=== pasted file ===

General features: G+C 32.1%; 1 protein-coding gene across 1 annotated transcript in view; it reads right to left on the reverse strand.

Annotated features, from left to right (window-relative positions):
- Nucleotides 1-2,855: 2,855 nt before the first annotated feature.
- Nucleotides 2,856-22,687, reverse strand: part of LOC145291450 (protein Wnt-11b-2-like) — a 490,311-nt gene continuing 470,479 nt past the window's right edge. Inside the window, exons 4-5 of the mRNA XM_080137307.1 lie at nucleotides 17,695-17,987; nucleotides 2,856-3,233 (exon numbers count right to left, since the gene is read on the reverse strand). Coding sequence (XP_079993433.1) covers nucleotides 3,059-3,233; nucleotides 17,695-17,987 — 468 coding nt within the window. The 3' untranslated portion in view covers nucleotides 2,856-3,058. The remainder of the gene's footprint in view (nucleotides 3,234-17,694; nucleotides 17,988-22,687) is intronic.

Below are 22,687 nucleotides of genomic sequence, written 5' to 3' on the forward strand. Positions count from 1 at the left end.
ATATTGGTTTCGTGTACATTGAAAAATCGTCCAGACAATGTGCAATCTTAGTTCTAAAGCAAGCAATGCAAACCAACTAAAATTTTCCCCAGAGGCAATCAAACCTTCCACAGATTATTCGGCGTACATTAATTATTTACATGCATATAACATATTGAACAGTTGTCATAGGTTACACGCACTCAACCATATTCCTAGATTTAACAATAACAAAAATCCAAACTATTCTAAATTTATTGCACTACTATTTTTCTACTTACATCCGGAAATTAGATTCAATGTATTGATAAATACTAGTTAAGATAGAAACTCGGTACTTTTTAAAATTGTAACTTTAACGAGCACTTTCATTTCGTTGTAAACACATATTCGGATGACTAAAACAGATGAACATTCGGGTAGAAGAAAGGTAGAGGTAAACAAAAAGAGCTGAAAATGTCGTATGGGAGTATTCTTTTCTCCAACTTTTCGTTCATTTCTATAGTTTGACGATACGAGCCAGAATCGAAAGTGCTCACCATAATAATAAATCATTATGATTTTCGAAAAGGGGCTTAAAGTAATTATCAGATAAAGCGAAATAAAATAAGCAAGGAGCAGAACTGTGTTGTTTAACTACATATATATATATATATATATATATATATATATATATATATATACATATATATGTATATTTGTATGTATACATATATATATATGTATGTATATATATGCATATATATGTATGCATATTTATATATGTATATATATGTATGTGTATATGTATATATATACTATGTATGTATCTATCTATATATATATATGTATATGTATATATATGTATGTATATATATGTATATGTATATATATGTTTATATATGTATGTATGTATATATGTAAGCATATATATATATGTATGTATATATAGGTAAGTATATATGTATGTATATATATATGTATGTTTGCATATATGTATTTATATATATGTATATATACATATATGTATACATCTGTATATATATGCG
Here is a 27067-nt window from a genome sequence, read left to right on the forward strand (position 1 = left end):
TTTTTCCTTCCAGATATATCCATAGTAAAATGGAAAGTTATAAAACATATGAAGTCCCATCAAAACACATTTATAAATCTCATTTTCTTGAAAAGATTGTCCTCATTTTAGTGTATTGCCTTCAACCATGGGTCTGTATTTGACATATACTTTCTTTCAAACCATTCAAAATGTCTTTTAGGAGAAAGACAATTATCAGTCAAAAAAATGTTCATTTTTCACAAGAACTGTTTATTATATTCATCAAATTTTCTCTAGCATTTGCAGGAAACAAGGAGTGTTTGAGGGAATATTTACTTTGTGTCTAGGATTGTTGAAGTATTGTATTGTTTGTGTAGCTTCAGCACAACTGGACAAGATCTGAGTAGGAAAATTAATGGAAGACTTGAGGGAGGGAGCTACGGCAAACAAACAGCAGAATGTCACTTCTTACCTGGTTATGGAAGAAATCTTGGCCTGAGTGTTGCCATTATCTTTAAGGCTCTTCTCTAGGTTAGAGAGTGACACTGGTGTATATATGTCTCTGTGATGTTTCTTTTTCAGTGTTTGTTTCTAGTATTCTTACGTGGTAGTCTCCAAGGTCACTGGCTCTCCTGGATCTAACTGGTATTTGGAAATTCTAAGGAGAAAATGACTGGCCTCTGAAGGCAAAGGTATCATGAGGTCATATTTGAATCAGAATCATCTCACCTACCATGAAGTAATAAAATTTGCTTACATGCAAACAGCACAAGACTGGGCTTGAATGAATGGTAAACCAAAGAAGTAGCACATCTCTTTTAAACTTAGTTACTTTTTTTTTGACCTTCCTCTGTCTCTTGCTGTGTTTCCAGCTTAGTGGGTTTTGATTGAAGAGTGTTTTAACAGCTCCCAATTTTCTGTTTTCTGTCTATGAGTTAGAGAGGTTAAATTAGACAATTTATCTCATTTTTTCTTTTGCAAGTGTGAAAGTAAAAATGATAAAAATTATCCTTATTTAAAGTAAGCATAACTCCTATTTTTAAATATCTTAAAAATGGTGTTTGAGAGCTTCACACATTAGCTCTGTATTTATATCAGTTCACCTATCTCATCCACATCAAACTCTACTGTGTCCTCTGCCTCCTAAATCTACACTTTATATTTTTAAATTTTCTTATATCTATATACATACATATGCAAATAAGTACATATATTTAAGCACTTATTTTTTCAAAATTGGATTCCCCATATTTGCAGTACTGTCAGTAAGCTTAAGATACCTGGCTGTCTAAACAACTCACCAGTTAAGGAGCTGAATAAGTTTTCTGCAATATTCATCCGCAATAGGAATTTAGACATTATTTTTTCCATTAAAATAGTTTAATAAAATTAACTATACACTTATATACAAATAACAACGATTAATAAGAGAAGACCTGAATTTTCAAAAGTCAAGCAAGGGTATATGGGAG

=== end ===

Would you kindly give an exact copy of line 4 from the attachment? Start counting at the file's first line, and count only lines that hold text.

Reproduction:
- Nucleotides 2,856-22,687, reverse strand: part of LOC145291450 (protein Wnt-11b-2-like) — a 490,311-nt gene continuing 470,479 nt past the window's right edge. Inside the window, exons 4-5 of the mRNA XM_080137307.1 lie at nucleotides 17,695-17,987; nucleotides 2,856-3,233 (exon numbers count right to left, since the gene is read on the reverse strand). Coding sequence (XP_079993433.1) covers nucleotides 3,059-3,233; nucleotides 17,695-17,987 — 468 coding nt within the window. The 3' untranslated portion in view covers nucleotides 2,856-3,058. The remainder of the gene's footprint in view (nucleotides 3,234-17,694; nucleotides 17,988-22,687) is intronic.